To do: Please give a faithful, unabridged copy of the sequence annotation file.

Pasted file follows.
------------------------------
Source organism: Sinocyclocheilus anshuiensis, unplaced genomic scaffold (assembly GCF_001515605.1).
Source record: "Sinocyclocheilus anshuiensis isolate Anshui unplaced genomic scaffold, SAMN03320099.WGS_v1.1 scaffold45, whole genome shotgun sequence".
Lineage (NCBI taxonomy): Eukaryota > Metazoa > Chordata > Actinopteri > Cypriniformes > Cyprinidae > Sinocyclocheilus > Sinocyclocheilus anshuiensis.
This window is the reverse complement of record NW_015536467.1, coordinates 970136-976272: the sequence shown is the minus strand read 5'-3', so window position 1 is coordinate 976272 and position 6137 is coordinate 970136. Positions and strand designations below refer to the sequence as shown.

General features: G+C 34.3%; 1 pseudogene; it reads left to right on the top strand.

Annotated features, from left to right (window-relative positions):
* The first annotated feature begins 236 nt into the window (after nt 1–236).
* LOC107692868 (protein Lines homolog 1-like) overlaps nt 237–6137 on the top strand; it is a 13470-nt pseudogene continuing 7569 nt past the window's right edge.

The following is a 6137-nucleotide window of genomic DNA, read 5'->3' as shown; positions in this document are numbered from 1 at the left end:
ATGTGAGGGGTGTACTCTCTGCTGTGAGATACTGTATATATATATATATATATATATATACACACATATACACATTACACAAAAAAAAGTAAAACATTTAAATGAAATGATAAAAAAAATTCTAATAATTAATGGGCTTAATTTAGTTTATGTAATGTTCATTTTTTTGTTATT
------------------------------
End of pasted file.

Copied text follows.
Source organism: Sinocyclocheilus anshuiensis, unplaced genomic scaffold (assembly GCF_001515605.1).
Source record: "Sinocyclocheilus anshuiensis isolate Anshui unplaced genomic scaffold, SAMN03320099.WGS_v1.1 scaffold45, whole genome shotgun sequence".
Lineage (NCBI taxonomy): Eukaryota > Metazoa > Chordata > Actinopteri > Cypriniformes > Cyprinidae > Sinocyclocheilus > Sinocyclocheilus anshuiensis.
This window is the reverse complement of record NW_015536467.1, coordinates 970136-976272: the sequence shown is the minus strand read 5'-3', so window position 1 is coordinate 976272 and position 6137 is coordinate 970136. Positions and strand designations below refer to the sequence as shown.

General features: G+C 34.3%; 1 pseudogene; it reads left to right on the top strand.

Annotated features, from left to right (window-relative positions):
* The first annotated feature begins 236 nt into the window (after nt 1–236).
* LOC107692868 (protein Lines homolog 1-like) overlaps nt 237–6137 on the top strand; it is a 13470-nt pseudogene continuing 7569 nt past the window's right edge.

The following is a 6137-nucleotide window of genomic DNA, read 5'->3' as shown; positions in this document are numbered from 1 at the left end:
ATGTGAGGGGTGTACTCTCTGCTGTGAGATACTGTATATATATATATATATATATATATACACACATATACACATTACACAAAAAAAAGTAAAACATTTAAATGAAATGATAAAAAAAATTCTAATAATTAATGGGCTTAATTTAGTTTATGTAATGTTCATTTTTTTGTTATT